CHAPTER 2 / Part 2


Table of Contents

Table of Contents




Although there were precedents for virtually everything that he did, for certain film historians (notably though not exclusively those who happen to be French), it was Louis Lumière, according to Miriam Rosen (an American), who “made it all seem clear, who developed the invention decisively and with absolute perfection.” Lumière, she says,

brought the disparate currents together, as inventor, manufacturer, operator, director, producer, and promoter. This is not to say that he originated, anticipated, or even prefigured subsequent developments . . ., but rather that he realized the possibilities of his time, with the science, the art, and the industry of the cinématographe. . . .[26]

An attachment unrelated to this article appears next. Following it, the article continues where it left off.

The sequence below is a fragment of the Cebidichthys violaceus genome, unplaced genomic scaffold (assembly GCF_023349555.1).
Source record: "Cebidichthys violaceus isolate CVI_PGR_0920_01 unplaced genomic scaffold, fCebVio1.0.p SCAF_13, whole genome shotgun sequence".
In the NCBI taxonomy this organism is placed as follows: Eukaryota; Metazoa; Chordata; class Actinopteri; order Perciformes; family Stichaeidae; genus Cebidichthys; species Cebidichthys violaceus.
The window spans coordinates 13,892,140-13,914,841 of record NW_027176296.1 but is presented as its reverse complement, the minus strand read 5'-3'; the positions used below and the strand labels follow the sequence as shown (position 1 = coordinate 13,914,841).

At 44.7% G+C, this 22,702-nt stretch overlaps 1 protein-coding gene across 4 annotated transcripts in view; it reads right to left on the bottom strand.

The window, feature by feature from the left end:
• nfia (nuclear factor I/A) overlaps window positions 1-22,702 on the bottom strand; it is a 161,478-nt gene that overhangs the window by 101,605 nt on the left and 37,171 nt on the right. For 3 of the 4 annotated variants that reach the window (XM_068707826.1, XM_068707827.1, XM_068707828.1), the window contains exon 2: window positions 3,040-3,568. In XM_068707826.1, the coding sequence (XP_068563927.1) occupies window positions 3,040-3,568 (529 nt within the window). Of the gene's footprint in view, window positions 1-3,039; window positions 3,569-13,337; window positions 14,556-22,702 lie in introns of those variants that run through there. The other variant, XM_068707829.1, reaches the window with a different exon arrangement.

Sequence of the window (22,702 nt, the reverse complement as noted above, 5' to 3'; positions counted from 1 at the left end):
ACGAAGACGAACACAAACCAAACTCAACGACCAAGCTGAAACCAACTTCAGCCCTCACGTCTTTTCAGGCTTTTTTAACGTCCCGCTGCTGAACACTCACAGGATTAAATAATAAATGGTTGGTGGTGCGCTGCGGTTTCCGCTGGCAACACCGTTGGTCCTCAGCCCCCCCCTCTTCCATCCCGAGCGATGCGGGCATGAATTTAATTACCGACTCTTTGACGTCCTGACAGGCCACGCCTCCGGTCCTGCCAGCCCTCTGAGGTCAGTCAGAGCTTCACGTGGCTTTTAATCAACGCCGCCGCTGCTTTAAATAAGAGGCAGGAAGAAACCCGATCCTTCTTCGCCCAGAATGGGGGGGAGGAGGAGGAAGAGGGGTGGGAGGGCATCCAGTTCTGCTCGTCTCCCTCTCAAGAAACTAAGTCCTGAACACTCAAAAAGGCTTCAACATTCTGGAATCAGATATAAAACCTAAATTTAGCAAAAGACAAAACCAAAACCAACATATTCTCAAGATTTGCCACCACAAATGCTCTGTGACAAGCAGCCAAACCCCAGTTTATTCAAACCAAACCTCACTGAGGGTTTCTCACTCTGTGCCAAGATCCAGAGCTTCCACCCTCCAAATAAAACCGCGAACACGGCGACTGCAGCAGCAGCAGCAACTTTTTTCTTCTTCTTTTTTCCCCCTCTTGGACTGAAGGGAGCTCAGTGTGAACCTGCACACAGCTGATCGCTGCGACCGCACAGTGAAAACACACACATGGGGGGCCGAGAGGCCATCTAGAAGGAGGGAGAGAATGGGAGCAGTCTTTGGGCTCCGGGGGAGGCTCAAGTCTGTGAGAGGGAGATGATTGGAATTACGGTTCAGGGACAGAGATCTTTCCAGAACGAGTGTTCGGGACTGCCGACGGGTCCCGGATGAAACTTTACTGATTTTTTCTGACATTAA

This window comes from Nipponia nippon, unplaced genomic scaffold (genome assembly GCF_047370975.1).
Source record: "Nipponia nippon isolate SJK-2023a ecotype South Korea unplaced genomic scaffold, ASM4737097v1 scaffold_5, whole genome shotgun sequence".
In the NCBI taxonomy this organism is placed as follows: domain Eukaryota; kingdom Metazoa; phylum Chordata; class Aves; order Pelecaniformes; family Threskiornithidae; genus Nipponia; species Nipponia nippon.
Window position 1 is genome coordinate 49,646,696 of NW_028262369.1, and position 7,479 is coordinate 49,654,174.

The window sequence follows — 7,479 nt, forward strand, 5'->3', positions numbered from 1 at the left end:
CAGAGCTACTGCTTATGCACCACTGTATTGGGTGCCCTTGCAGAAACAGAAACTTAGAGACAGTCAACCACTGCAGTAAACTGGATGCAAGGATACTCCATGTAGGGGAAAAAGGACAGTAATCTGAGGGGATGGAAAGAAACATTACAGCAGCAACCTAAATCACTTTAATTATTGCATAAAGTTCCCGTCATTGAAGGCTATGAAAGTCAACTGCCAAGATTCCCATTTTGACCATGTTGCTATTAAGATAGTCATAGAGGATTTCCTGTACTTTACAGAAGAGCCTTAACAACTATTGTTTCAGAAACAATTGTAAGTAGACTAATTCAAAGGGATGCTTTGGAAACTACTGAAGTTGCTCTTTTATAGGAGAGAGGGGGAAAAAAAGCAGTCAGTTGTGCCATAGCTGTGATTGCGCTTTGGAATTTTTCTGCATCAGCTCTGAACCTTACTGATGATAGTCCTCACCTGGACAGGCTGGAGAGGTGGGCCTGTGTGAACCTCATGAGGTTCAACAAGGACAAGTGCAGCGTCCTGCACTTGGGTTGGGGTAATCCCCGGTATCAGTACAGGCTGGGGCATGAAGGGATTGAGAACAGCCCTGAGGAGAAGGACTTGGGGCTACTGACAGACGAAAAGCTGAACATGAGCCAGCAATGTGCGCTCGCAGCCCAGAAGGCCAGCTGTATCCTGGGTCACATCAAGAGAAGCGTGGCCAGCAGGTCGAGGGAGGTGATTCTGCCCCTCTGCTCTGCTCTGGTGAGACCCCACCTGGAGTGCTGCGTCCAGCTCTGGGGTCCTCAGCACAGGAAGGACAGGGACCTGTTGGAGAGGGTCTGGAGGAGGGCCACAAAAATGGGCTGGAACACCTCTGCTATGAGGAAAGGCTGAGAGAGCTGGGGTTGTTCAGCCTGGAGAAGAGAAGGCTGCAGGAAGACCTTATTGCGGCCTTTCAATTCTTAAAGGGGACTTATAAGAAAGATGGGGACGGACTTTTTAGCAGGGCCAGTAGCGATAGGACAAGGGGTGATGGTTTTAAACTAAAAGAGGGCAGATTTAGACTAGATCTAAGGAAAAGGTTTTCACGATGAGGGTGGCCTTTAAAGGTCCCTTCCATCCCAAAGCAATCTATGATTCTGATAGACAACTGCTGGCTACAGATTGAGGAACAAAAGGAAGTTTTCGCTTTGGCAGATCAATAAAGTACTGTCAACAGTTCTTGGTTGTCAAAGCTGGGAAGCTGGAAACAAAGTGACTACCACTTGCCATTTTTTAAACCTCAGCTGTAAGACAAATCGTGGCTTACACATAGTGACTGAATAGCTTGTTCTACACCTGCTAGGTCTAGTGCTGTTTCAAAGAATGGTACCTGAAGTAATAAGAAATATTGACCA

Auguste and Louis Lumière

“A Device for Obtaining and Viewing”: The Cinématographe

Beginning in the summer of 1894, Louis Lumière (1864-1948) and his brother Auguste (1862-1954), operators with their father of the Société Antoine Lumière et fils, a photographic-supplies firm second in the world only to Eastman, labored over a machine designed to improve on Edison’s peephole kinetoscope. They wanted to build a device, said Auguste, with which “we could project on a screen and show before a whole gathering animated scenes faithfully reproducing objects and people in movement.”[27] They received their first patent, citing an unnamed “device for obtaining and viewing chronophoto-graphic prints,” in February 1895 and gave their first demonstration in March.